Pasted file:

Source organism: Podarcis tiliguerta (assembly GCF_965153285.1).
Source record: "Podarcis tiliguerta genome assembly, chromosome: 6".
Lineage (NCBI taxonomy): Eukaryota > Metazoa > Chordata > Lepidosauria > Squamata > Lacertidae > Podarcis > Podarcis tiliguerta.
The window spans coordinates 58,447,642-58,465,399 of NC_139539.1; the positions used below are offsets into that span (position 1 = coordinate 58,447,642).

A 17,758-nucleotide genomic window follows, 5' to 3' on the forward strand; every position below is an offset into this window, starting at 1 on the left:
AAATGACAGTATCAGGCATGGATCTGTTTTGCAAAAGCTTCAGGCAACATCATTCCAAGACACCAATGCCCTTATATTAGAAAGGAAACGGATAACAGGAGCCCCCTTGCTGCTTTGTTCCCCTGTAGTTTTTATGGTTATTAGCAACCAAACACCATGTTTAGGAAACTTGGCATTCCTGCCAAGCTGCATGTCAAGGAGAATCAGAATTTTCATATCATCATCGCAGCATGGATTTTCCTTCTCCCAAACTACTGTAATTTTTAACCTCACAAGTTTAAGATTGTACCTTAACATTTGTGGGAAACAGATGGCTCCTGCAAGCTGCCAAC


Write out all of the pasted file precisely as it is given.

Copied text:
Source organism: Podarcis tiliguerta (assembly GCF_965153285.1).
Source record: "Podarcis tiliguerta genome assembly, chromosome: 6".
Lineage (NCBI taxonomy): Eukaryota > Metazoa > Chordata > Lepidosauria > Squamata > Lacertidae > Podarcis > Podarcis tiliguerta.
The window spans coordinates 58,447,642-58,465,399 of NC_139539.1; the positions used below are offsets into that span (position 1 = coordinate 58,447,642).

A 17,758-nucleotide genomic window follows, 5' to 3' on the forward strand; every position below is an offset into this window, starting at 1 on the left:
AAATGACAGTATCAGGCATGGATCTGTTTTGCAAAAGCTTCAGGCAACATCATTCCAAGACACCAATGCCCTTATATTAGAAAGGAAACGGATAACAGGAGCCCCCTTGCTGCTTTGTTCCCCTGTAGTTTTTATGGTTATTAGCAACCAAACACCATGTTTAGGAAACTTGGCATTCCTGCCAAGCTGCATGTCAAGGAGAATCAGAATTTTCATATCATCATCGCAGCATGGATTTTCCTTCTCCCAAACTACTGTAATTTTTAACCTCACAAGTTTAAGATTGTACCTTAACATTTGTGGGAAACAGATGGCTCCTGCAAGCTGCCAAC